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Continuity and Change: Determinants of Professional and Personal Development

Background and aims

This project is part of a research programme for the State Secretariat for Education, Research and Innovation (SERI) on “Individual Vocational Training Choices and Vocational Training Opportunities”. Genuine longitudinal studies are a particularly valuable tool in answering questions about individual employment pathways and their determining factors. The Zurich Longitudinal Study “From School to Mid-Adult Life” (ZLSE) provides a useful basis here.


The project serves two aims: One was to expand the ZLSE databank with the aid of a further tenth survey in the year 2012 by adding data about personal development at work and outside work between the ages of 35 and 48. The other is to combine this data with data from previous ZLSE surveys in order to examine questions about career pathways between the ages of 14 and 48 for a sample drawn from Switzerland. These questions fall within the following thematic clusters:

  • description of career and education pathways,
  • determining factors for career and education pathways, and
  • protection and risk factors in career development.

One particular strength of the ZLSE is its differentiated coverage of adolescence in the fields of education/achievement, personality, values/attitudes, biography/origins/family, choosing a career, and vocational activities/training. These details permit a differentiated picture to be drawn of subjective and objective factors and how they change in adolescence, and their significance for development into mid-adult life.


Zurich Longitudinal Study (ZLSE): The ZLSE is a long-term background study consisting of ten surveys from different projects (Häfeli & Schellenberg, 2014; Schallberger & Spiess Huldi, 2001). It lasted 34 years, covering an age range from 14 to 48 years. The last survey was carried out in May/June 2012 on a sample of 485 subjects with approx. 4000 variables. The ZLSE was originally conceived as a broad nationwide study on career choice (1978/79), and it was subsequently expanded due to its relevance into a longitudinal study of selection and socialisation, focusing on the reciprocal relationship between personality and vocational training (with a partial sample drawn from German-speaking Switzerland).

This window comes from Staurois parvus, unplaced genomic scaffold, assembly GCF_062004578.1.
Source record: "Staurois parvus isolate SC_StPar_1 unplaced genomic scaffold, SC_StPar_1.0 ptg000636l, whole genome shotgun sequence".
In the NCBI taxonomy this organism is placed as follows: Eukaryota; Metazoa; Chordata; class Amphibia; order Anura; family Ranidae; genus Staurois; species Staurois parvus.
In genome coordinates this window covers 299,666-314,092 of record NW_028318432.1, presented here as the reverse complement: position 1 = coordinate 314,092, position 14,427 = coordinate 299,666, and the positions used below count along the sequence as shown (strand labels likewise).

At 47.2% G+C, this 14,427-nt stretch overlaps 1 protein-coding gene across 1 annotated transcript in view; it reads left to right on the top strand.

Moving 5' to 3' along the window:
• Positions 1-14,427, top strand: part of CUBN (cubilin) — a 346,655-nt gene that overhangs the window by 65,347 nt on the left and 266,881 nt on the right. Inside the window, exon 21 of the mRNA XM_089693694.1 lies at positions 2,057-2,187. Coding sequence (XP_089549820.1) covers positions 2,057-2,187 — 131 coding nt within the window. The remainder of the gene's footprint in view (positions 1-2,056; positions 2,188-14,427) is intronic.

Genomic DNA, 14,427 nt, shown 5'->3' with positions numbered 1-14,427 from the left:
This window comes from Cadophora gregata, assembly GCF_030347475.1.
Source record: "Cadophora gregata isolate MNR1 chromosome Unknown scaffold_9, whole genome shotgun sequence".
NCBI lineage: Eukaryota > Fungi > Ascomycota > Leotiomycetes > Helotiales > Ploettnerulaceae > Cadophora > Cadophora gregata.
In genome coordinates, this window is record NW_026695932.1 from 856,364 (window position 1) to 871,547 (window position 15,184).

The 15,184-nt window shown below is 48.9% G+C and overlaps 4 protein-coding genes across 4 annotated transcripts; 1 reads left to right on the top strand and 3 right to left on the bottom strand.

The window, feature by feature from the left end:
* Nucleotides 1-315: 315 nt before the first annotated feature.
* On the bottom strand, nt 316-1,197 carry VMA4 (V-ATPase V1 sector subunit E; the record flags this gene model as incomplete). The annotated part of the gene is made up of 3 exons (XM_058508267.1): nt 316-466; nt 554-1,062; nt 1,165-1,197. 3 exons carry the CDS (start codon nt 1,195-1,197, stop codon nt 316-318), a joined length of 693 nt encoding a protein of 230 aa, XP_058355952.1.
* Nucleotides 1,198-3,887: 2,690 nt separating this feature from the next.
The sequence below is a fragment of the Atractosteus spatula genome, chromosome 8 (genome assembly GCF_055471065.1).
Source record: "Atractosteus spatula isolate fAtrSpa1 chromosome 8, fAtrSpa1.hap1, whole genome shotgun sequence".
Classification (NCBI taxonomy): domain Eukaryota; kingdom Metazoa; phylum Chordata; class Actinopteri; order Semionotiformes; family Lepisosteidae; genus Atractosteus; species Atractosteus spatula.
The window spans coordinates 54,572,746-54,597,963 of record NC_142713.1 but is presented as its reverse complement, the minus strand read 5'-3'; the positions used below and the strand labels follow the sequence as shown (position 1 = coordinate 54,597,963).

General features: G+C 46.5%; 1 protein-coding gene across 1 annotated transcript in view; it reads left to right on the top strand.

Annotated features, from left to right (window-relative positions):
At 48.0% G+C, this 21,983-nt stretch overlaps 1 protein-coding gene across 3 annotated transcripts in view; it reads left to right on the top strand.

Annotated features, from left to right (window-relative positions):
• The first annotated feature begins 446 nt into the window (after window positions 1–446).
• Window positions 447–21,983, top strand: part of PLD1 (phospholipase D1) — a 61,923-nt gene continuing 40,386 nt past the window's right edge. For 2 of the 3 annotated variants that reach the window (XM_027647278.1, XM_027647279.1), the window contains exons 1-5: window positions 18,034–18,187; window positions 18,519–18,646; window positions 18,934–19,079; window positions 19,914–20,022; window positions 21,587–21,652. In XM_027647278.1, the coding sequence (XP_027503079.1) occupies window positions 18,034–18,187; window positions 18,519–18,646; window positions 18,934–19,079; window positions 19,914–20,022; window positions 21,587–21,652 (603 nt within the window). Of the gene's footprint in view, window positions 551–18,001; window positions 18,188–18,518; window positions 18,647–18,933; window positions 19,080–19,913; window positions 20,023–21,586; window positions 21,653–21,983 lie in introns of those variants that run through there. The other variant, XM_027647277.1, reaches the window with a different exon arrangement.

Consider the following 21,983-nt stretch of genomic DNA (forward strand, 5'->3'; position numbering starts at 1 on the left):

A further round in the survey was conducted in spring 2015, when the average age of the sample was 51 years (cf. Project B21.1).

Sample: Of the 637 participants in previous surveys who received the letter, 485 filled in the questionnaire – a response rate of 76%. 49% of these were female, making the women’s ratio more comparable with that of the original survey (in 1978).

This was a short written questionnaire about career pathways, current general circumstances and satisfaction with employment and private life.


More about the findings and further details can be found on the ZLSE Homepage (in German).

Project B.4 “Risk Factors of Young People and their Consequences on their Adult Lives” drew on the existing ZLSE data (up to the age of 35 years).



Project Management


Forschung und Entwicklung
Tel: +41 44 317 11 81

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